Ben Gieske


Kake-Jisku Ghazal


Nature’s seams of seasons en plein air sur terre
orbit of harmony en plain air sur terre

Primavera, our eyes rise for your coming
long distance traveler en plein air sur terre

dallying with each stroll through the country side
genesis/life’s rebirth en plein air sur terre

Summer you burn away our sins of passion
fire dances hovering en plein air sur terre

vaporizing our dreaming/hazy vision
twisting, rising prayers en plein air sur terre

Autumn shedding all our leaves multicolored
final ashen harvest en plein air sur terre

Mother Earth’s savoring charms ceasing to flow
all the seasons sucked dry en plein air sur terre

sun laying its head on a cold snow pillow
hiding all the seasons en plein air sur terre

Winter/what better time/tell us your secrets
in white we will be clothed en plein air sur terre

petal offerings/revolving festivals
kaki-jiku hanging en plein sur terre

that we be cleansed in your blanket of meanings
purifying rituals en plein air sur terre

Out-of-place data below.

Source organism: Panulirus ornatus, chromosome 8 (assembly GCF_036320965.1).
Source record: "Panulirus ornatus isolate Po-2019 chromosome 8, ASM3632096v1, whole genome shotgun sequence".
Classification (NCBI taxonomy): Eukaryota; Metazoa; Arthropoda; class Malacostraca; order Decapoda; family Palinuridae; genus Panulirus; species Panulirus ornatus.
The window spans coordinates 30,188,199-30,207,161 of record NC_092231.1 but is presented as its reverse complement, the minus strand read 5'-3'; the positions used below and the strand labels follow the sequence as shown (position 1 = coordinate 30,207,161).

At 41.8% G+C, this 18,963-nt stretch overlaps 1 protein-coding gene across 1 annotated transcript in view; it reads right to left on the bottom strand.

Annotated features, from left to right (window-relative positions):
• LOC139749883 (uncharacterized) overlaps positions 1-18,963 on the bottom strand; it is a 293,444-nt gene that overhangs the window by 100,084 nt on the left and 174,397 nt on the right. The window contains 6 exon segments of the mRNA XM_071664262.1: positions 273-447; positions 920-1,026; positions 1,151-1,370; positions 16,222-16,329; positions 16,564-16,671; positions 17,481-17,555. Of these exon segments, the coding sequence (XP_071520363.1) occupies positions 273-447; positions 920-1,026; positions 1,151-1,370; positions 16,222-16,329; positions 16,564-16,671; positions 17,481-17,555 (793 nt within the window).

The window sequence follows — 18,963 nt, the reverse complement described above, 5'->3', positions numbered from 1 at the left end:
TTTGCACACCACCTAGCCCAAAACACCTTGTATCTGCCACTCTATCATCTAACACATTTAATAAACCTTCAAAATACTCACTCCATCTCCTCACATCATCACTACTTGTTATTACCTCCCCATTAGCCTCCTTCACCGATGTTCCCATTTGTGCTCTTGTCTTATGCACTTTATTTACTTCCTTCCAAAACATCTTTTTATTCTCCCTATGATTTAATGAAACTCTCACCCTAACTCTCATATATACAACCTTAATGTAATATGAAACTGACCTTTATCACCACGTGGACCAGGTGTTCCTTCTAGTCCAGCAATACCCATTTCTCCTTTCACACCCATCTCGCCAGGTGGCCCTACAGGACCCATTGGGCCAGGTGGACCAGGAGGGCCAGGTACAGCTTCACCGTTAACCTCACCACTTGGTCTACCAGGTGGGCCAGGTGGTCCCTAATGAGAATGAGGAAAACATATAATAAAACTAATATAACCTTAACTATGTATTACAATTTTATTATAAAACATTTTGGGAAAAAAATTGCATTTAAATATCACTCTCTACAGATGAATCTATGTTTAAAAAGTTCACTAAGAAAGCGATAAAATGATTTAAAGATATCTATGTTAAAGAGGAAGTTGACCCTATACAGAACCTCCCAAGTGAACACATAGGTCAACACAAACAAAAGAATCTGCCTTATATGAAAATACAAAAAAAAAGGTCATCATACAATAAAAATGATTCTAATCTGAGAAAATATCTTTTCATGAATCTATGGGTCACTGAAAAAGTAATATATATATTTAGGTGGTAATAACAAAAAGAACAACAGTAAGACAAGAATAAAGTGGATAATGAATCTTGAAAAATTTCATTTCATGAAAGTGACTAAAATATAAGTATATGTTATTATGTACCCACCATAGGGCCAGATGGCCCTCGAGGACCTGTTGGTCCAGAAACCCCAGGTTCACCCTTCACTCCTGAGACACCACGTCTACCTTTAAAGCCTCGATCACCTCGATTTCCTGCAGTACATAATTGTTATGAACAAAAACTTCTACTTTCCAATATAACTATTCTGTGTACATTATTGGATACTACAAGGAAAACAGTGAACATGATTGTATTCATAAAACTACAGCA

- Nov.5,2007


* This is a Ghazal. The following explanation is quoted from poets.org from the Academy of American Poets. “A Ghazal is composed of at least five couplets - - and typically no more than fifteen - - that are structurally, thematically, and emotionally autonomous.. Each line of the poem must be of the same length, though meter in not imposed in English. The first couplet introduces a scheme, made up of a rhyme followed by a refrain. Subsequent couplets pick up the same scheme in the second line only, repeating the refrain and rhyme in the second line with both lines of the first stanza. The final couplet usually includes the poet’s signature, referring to the author in the first or third person, and frequently including the poet’s own name or a derivation of its meaning.”

“Traditionally invoking melancholy, love, longing, and metaphysical questions, ghazals are often sung by Iranian, Indian, and Pakistani musicians. The form has roots in seventh-century Arabia, and gained prominence in the thirteenth-and fourteenth-century thanks to such Persian poets as Rumi and Hafiz. In the eighteenth-century, the ghazal was used by poets writing in Urdu, a mix of the medieval languages of Northern India, including Persian. Among these pots, Ghalib is the recognized master.

Pulished on-line by The Ghazal Page, March Issue - 2008
Go To: www.ghazalpage.net/2008/2008_march.html

Submitted: Sunday, March 30, 2008
Edited: Wednesday, December 31, 2008

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